Mittwoch, 17. September 2008

Financial Crisis will not have large impact on Germany and Berlin Real Estate

The financial crisis in the United States continues to dominate the headlines in Germany on Wednesday, with news that the government in Washington would provide a bailout package to insurance giant AIG after its near collapse. Earlier this week, after the US government refused to come to the rescue of investment banking firm Lehman Brothers, many had wondered whether Washington might also take a hands-off approach to AIG.

Although the market meltdown in the US is likely to have some impact on Germany, most editorialists on Wednesday urge calm — with one major paper even stating that the national economy will continue to grow. Most are united in their view that, once the dust settles, financial markets will be a lot more transparent after this fiasco…

The business daily Financial Times Deutschland writes:

“The earthquake on Wall Street may have the walls shaking at some European financial institutions, but there is no acute threat of collapse here. So far, there is no evidence that the finance crisis is having any real impact on the German economy. Credit continues to flow; and the loss of capital has not been extraordinary. Nor have companies and consumers been forced to lower their consumption. So the good news is that Germany and Europe are not having economic trouble because of the finance crisis. The bad news, however, is that they still have an economic problem.”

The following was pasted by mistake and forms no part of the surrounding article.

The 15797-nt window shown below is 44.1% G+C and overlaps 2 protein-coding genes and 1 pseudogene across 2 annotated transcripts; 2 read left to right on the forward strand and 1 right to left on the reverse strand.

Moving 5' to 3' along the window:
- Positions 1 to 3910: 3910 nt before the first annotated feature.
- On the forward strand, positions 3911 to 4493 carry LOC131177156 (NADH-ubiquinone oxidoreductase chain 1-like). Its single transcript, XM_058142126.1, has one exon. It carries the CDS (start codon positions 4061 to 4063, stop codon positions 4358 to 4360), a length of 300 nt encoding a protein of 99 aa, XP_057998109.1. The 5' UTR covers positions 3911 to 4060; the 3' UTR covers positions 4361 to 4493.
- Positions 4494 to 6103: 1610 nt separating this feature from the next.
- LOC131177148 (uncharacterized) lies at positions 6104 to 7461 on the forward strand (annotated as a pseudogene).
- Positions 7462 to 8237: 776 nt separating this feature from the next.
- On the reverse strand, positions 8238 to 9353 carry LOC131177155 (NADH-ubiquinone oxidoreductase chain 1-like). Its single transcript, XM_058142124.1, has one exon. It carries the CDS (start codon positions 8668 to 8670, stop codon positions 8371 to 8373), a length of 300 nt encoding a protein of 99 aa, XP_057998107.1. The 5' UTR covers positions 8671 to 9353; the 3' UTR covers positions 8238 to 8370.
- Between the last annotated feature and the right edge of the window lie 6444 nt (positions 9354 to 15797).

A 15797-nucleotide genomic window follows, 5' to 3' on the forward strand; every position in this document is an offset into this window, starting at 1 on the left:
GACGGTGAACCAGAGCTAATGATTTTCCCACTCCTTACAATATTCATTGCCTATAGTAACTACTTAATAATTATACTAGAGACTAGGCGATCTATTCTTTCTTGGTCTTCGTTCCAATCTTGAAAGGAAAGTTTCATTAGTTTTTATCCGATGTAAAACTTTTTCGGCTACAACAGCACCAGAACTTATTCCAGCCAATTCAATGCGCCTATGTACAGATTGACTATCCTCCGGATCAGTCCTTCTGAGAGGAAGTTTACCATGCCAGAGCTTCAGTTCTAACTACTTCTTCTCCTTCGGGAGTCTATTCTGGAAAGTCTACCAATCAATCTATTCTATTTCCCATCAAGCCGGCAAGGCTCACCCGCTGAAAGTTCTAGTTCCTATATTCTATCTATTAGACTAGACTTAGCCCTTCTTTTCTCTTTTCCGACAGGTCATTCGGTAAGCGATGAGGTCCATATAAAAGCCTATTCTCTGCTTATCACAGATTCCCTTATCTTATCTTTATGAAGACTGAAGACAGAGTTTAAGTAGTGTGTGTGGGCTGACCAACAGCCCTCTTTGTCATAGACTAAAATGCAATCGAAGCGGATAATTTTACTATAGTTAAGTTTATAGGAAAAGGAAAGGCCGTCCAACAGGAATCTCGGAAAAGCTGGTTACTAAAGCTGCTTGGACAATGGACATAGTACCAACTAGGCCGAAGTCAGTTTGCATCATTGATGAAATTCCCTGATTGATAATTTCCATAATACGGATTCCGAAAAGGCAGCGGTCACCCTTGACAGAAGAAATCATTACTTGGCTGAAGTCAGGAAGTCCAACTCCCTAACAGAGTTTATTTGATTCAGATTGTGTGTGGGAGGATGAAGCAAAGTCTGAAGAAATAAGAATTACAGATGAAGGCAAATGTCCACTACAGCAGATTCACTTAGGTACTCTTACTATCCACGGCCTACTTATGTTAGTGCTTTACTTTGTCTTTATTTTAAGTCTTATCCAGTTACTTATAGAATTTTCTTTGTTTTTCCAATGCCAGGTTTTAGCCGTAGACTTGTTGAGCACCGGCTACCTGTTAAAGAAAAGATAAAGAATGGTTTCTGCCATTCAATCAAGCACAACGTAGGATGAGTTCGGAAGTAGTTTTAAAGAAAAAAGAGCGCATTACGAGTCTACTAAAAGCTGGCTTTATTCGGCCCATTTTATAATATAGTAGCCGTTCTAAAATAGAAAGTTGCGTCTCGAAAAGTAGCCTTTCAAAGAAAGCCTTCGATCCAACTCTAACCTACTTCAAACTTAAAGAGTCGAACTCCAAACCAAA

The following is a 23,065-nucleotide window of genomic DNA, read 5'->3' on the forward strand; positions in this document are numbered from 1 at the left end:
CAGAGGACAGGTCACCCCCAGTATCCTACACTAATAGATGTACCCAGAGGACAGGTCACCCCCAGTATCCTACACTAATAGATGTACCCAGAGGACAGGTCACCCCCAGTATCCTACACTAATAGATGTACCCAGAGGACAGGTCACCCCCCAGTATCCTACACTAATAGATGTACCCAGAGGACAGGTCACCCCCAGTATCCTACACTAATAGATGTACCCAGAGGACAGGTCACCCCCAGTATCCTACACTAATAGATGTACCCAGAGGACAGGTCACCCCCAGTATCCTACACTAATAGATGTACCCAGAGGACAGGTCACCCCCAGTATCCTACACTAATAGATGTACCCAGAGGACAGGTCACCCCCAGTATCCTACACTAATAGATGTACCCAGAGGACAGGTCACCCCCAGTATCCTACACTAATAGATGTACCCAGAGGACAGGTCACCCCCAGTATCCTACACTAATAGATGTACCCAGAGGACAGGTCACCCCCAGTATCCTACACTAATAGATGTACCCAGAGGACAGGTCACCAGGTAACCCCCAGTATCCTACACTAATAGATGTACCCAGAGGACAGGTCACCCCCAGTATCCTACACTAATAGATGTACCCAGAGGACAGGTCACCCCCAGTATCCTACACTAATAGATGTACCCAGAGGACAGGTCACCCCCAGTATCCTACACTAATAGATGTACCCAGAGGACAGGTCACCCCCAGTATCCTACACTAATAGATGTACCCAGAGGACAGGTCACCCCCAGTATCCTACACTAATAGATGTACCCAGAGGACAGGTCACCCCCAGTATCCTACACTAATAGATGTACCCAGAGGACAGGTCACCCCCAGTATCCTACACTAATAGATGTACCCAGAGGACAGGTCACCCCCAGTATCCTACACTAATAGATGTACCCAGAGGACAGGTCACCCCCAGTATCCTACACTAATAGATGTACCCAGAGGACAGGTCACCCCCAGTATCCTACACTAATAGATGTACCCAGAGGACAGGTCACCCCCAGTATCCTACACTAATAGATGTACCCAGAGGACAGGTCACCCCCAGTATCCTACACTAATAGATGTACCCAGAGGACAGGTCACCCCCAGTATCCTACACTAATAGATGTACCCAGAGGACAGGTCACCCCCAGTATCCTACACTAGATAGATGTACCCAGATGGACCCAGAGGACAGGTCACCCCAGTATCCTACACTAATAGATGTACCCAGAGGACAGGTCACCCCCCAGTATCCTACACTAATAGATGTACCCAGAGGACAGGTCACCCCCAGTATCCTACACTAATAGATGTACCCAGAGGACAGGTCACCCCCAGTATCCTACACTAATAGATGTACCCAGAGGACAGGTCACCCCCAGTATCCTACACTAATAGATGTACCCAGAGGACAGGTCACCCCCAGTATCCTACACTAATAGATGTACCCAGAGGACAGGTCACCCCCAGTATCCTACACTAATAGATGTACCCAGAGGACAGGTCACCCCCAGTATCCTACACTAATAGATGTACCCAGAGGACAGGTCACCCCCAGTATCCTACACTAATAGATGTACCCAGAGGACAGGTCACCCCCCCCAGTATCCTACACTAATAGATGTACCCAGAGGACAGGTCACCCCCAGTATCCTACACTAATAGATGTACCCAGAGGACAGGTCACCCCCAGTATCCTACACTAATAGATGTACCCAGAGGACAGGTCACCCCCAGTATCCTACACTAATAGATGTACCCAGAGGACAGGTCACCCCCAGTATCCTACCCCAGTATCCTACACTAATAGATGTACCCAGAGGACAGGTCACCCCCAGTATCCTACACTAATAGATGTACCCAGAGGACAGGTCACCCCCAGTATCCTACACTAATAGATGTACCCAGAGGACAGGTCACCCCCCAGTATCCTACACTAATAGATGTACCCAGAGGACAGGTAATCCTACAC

The center-right Frankfurter Allgemeine Zeitung uses the German economy as its jumping off point, noting that the latest crisis is likely to fuel calls for the government to create a spending program aimed at boosting growth as Berlin begins debating the federal budget.

“At the start of the federal budget debate, Finance Minister Peer Steinbrück is walking a tightrope — he has to address the growing risks without painting too dark a picture. He has so far rejected a economic stimulus package despite support for one in some corners of his party. In fact, there are no reasons to justify a package. The German economy is in better shape than that of the US, Britain or Spain, which had their roots in the burst real estate bubble. Even if the forecast for next year is now worse than it was a shot time ago, the German economy will still continue to grow. Past experience shows that stimulus packages just create more debt.”


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